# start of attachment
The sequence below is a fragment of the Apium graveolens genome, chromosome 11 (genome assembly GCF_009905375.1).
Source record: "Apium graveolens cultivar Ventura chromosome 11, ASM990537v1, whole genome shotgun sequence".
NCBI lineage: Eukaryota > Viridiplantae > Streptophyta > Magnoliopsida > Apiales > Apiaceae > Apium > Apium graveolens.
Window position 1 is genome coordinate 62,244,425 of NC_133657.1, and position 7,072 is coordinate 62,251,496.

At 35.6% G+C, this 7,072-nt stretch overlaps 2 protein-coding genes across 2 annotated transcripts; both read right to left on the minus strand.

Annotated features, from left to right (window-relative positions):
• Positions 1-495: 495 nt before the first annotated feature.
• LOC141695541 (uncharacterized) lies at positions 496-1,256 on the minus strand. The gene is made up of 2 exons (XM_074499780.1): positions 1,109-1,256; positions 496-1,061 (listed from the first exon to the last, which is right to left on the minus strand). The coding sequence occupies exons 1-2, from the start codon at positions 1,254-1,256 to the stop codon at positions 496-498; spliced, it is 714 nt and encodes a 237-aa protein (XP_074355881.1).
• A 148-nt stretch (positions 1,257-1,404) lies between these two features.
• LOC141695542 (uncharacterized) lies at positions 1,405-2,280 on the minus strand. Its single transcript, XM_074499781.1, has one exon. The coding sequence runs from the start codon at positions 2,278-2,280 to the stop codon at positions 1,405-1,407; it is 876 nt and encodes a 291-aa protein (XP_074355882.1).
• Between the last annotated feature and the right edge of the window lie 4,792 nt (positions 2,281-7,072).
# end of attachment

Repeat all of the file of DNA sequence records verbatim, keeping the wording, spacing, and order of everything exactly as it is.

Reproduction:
The sequence below is a fragment of the Apium graveolens genome, chromosome 11 (genome assembly GCF_009905375.1).
Source record: "Apium graveolens cultivar Ventura chromosome 11, ASM990537v1, whole genome shotgun sequence".
NCBI lineage: Eukaryota > Viridiplantae > Streptophyta > Magnoliopsida > Apiales > Apiaceae > Apium > Apium graveolens.
Window position 1 is genome coordinate 62,244,425 of NC_133657.1, and position 7,072 is coordinate 62,251,496.

At 35.6% G+C, this 7,072-nt stretch overlaps 2 protein-coding genes across 2 annotated transcripts; both read right to left on the minus strand.

Annotated features, from left to right (window-relative positions):
• Positions 1-495: 495 nt before the first annotated feature.
• LOC141695541 (uncharacterized) lies at positions 496-1,256 on the minus strand. The gene is made up of 2 exons (XM_074499780.1): positions 1,109-1,256; positions 496-1,061 (listed from the first exon to the last, which is right to left on the minus strand). The coding sequence occupies exons 1-2, from the start codon at positions 1,254-1,256 to the stop codon at positions 496-498; spliced, it is 714 nt and encodes a 237-aa protein (XP_074355881.1).
• A 148-nt stretch (positions 1,257-1,404) lies between these two features.
• LOC141695542 (uncharacterized) lies at positions 1,405-2,280 on the minus strand. Its single transcript, XM_074499781.1, has one exon. The coding sequence runs from the start codon at positions 2,278-2,280 to the stop codon at positions 1,405-1,407; it is 876 nt and encodes a 291-aa protein (XP_074355882.1).
• Between the last annotated feature and the right edge of the window lie 4,792 nt (positions 2,281-7,072).